Reviews

Publishers Weekly
(c) Copyright PWxyz, LLC. All rights reserved

Rampersad's new biography sweeps every cobweb out of every nook and cranny of the life of Ralph Ellison (1913-1994), author of one of the seminal works of 20th-century fiction, Invisible Man. Rampersad, a professor of humanities at Stanford and biographer of Langston Hughes, was given unprecedented access to Ellison's extensive correspondence, and it shows: he seems to leave nothing out, including every cold Ellison ever came down with, though the details often add nothing to the developing portrait. The details will make this the definitive biography for now, but work remains to be done, because Rampersad fails to address the lasting question of Ellison's legacy: why he could never produce a second novel in his lifetime. (The biographer doesn't cover the posthumous publication of Ellison's unfinished Juneteenth.) Ellison never truly embraced the Civil Rights movement, quietly supporting the fight from afar while maintaining that his writing would represent his contribution to the cause. Still, Rampersad does plot how Ellison drew on his experiences in Jim Crow America to produce his groundbreaking novel. He reveals Ellison to have been prickly, short-tempered, self-absorbed and chronically bad to women, but also charming enough to win over influential people. Rampersad provides a wealth of material about Ellison, but synthesizing it all will be up to readers to do for themselves. 24 pages of photos. 40,000 first printing. (Apr.) (c) Copyright PWxyz, LLC. All rights reserved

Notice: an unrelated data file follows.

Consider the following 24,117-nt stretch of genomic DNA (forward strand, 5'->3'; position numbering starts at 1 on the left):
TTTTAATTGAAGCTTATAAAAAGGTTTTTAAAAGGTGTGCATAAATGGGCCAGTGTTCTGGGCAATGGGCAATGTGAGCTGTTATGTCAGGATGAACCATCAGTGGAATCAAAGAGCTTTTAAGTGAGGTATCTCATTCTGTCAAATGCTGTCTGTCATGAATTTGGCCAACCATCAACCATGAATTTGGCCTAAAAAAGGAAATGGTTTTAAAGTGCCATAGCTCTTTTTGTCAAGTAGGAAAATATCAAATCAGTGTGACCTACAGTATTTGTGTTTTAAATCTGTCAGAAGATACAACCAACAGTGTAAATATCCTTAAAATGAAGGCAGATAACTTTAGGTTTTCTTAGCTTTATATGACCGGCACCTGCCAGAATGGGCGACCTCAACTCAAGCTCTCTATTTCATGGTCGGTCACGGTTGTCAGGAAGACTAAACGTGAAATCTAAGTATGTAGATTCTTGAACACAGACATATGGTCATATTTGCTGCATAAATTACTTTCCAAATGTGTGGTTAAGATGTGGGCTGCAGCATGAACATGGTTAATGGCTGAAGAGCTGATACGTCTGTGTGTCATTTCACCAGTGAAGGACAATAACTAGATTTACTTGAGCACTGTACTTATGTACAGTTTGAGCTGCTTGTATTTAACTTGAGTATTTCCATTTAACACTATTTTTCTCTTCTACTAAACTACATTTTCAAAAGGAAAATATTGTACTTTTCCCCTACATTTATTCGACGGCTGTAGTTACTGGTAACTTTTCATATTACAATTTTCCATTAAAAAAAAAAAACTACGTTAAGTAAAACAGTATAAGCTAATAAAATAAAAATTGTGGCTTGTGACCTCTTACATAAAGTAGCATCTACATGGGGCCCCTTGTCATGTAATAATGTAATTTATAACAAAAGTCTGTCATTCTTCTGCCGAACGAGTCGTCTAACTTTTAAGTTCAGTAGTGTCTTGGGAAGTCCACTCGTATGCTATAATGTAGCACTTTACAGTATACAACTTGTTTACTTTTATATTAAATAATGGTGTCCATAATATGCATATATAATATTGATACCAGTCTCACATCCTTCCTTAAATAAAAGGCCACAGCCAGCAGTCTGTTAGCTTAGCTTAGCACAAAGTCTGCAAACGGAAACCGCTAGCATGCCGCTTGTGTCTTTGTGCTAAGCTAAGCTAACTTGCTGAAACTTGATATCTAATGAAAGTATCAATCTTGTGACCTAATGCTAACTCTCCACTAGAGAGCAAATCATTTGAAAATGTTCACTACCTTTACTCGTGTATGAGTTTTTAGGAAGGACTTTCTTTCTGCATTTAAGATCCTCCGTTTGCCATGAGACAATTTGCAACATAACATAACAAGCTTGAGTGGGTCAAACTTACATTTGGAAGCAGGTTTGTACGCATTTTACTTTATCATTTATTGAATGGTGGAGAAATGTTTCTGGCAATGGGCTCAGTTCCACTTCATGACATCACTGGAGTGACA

Library Journal
(c) Copyright 2010. Library Journals LLC, a wholly owned subsidiary of Media Source, Inc. No redistribution permitted.

In this comprehensive biography, Rampersad (humanities, Stanford Univ.; Jackie Robinson: A Biography) provides a fantastic account of one of the most renowned authors of the 20th century, examining both his writings and their historical importance. Ralph Ellison (1913-94) spent seven long years working on the literary masterpiece Invisible Man, which explored humankind's search for identity and place in society and which won Ellison international acclaim and the 1952 National Book Award, among other accolades. Rampersad suggests that Ellison's intent was to incorporate blacks into history through this novel, which he wanted to become a great work of art. His insight into Ellison's life provides readers with a deep knowledge of the man, his work, and the time period. Written in thorough detail and with great passion, this is is recommended for public and academic libraries. [See Prepub Alert, LJ 12/06.]-Susan McClellan, Avalon P.L., Pittsburgh (c) Copyright 2010. Library Journals LLC, a wholly owned subsidiary of Media Source, Inc. No redistribution permitted.


Book list
From Booklist, Copyright © American Library Association. Used with permission.